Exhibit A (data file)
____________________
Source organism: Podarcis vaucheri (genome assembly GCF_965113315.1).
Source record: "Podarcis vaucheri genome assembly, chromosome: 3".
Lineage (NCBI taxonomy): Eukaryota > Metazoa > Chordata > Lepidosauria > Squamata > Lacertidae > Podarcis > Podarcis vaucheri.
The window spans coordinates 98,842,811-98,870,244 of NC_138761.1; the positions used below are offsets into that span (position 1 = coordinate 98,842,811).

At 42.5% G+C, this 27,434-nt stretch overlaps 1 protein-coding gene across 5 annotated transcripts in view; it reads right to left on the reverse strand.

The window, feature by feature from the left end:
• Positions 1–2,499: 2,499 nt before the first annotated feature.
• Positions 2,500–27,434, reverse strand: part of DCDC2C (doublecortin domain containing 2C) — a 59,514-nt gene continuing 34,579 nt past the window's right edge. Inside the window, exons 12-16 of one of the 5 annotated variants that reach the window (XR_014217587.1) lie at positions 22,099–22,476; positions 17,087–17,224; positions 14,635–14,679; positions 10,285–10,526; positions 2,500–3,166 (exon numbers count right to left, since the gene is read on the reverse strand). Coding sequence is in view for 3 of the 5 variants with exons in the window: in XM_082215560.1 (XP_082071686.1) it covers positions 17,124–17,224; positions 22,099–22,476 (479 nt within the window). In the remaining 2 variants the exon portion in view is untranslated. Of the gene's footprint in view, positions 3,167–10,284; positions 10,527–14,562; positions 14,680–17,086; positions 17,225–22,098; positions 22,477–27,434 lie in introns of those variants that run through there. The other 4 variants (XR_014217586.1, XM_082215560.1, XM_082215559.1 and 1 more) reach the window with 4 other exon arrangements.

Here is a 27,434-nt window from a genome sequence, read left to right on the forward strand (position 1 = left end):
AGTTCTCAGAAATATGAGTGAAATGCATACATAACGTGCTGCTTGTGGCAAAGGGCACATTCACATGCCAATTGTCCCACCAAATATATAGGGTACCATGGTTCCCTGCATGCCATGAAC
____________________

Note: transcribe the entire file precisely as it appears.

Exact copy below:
Source organism: Podarcis vaucheri (genome assembly GCF_965113315.1).
Source record: "Podarcis vaucheri genome assembly, chromosome: 3".
Lineage (NCBI taxonomy): Eukaryota > Metazoa > Chordata > Lepidosauria > Squamata > Lacertidae > Podarcis > Podarcis vaucheri.
The window spans coordinates 98,842,811-98,870,244 of NC_138761.1; the positions used below are offsets into that span (position 1 = coordinate 98,842,811).

At 42.5% G+C, this 27,434-nt stretch overlaps 1 protein-coding gene across 5 annotated transcripts in view; it reads right to left on the reverse strand.

The window, feature by feature from the left end:
• Positions 1–2,499: 2,499 nt before the first annotated feature.
• Positions 2,500–27,434, reverse strand: part of DCDC2C (doublecortin domain containing 2C) — a 59,514-nt gene continuing 34,579 nt past the window's right edge. Inside the window, exons 12-16 of one of the 5 annotated variants that reach the window (XR_014217587.1) lie at positions 22,099–22,476; positions 17,087–17,224; positions 14,635–14,679; positions 10,285–10,526; positions 2,500–3,166 (exon numbers count right to left, since the gene is read on the reverse strand). Coding sequence is in view for 3 of the 5 variants with exons in the window: in XM_082215560.1 (XP_082071686.1) it covers positions 17,124–17,224; positions 22,099–22,476 (479 nt within the window). In the remaining 2 variants the exon portion in view is untranslated. Of the gene's footprint in view, positions 3,167–10,284; positions 10,527–14,562; positions 14,680–17,086; positions 17,225–22,098; positions 22,477–27,434 lie in introns of those variants that run through there. The other 4 variants (XR_014217586.1, XM_082215560.1, XM_082215559.1 and 1 more) reach the window with 4 other exon arrangements.

Here is a 27,434-nt window from a genome sequence, read left to right on the forward strand (position 1 = left end):
AGTTCTCAGAAATATGAGTGAAATGCATACATAACGTGCTGCTTGTGGCAAAGGGCACATTCACATGCCAATTGTCCCACCAAATATATAGGGTACCATGGTTCCCTGCATGCCATGAAC